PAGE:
Finally! After many years and multiple lineups of mirrorless cameras, Panasonic has their first camera with phase-detect autofocus – the Lumix S5 II.
An upgraded mid-range full-frame mirrorless isn’t usually the first camera to get a huge new feature for a brand, but it does mean that it is something that many people might actually pick it up.
For a closer look, ProAV TV does their usual hands-on testing with a particular focus on the AF system and image quality.
There is also a mention of the added features packed into the upcoming S5 IIX, an even more video-focused version of this camera.
This camera is a serious upgrade from the original and with all the new tech it has it is among their best.
Early S Series releases were good, but they didn’t quite hit the same highs as the GH Series did in its heyday. The S5 II is looking like it just might be a return to form for Panasonic.
Value is among the biggest selling points here as it upped the game in the specs and features department while retaining that sub-$2,000 price point.
Phase-Detect AF System
Perhaps the biggest failing of Panasonic cameras over the years has been sticking with contrast-detect autofocus.
While it was the best contrast system you could get, it was so far behind modest phase-detect options. Now you have both in a hybrid system.
In a simple test of a subject sitting down and moving forwards and backwards you can immediately see how much more confident and reliable the S5 II is with autofocus.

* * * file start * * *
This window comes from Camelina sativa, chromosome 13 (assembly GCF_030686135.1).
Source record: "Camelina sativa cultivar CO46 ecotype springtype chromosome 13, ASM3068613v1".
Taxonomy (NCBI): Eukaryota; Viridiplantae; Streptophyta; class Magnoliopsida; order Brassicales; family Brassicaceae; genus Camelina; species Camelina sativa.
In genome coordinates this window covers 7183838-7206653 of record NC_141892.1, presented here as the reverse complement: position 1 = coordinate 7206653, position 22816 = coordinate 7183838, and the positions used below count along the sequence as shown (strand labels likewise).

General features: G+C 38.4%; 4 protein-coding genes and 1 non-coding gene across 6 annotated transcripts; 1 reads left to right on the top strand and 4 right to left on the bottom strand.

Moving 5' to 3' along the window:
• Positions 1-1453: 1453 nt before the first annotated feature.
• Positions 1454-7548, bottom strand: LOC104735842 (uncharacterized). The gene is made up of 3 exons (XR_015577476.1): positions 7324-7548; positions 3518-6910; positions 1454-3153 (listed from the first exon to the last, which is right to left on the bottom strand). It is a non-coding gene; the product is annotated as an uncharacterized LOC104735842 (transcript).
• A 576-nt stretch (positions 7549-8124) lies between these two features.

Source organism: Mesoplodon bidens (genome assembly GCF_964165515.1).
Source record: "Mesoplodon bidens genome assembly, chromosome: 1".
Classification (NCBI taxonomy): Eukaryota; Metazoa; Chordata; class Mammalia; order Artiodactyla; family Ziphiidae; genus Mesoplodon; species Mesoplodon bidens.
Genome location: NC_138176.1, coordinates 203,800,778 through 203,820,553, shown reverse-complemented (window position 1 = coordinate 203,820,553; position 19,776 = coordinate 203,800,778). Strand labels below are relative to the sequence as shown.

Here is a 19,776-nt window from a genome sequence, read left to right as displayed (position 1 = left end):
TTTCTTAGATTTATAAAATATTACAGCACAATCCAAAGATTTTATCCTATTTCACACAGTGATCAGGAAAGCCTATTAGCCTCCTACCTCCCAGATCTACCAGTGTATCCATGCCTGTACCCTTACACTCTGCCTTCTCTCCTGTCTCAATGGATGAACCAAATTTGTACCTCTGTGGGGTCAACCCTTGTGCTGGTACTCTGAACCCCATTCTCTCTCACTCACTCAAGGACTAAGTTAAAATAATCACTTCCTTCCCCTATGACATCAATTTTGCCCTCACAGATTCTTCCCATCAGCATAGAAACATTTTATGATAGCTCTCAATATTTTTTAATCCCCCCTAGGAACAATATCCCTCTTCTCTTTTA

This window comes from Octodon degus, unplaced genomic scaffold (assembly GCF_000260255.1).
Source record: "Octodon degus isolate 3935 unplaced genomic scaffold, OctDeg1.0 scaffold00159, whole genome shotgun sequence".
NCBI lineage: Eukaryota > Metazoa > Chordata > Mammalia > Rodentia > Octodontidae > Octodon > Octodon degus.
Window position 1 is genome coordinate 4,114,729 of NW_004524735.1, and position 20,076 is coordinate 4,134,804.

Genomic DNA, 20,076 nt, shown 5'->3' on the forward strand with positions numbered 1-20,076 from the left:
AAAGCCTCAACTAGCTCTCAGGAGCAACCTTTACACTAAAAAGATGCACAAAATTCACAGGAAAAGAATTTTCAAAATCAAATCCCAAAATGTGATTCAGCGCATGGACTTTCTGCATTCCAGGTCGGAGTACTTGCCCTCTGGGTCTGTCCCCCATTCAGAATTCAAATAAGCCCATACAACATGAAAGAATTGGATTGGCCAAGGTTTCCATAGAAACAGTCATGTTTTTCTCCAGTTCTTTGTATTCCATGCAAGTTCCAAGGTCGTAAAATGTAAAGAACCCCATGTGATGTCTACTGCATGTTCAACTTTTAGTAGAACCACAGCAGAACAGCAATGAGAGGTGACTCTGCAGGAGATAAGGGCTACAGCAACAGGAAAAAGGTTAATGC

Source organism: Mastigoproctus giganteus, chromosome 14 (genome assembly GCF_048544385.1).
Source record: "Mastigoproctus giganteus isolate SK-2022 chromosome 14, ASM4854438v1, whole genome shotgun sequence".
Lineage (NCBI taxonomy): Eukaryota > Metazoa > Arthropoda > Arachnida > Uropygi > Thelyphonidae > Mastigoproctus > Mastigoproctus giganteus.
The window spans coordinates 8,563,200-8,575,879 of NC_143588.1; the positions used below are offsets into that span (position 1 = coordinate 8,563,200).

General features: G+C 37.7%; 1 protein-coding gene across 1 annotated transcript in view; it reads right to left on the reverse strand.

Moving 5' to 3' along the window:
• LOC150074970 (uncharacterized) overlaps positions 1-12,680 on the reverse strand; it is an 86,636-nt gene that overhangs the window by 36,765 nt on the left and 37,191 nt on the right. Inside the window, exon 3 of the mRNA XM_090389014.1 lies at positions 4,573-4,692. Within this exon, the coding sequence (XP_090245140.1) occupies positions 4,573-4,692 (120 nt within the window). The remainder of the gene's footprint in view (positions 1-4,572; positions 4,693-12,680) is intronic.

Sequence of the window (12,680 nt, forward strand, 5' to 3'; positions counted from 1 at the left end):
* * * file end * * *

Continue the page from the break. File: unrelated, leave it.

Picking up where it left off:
Benefits will come to the V-Log profile since the lower contrast option had drawbacks in autofocus compared to others on the original S5. The S5 II is much more responsive.
ProAV TV believes that the S5 II has an autofocus system you can rely on for professional video work.
Inside the camera is where you will find the main upgrades: a brand-new image sensor and processing engine.
The sensor boasts 14+ stops of dynamic range and has a dual native ISO setup. In V-Log you’ll find the ISOs are 640 and 4000 while in a standard profile it is 100 and 640.
V-Log here is full and not the “L” version found on some of Panasonic’s mirrorless option. Alongside that is the full V-Gamut color space.
Looking at some comparisons between the new model and the last you will see a different color rendering. The S5 II has warmer and much more pleasing skin tones. It also has a higher resolution option at 5.9K vs being limited to 4K on the original.
Dynamic range appears to be similar in the highlights as they both started to break when reaching 5 or more stops overexposed.
Heading into the shadows you’ll find the original desaturates more quickly and heads magenta while the Mark II retains its color but picks up strong green noise.
Codecs are different in this test with the original S5 working in a 4:2:2 H.264 format and the S5 II using 4:2:0 H.265.
For general underexposure the S5 II seems to be better since it keeps the color. Beyond a couple stops though both are getting to unusable.
High ISO Tests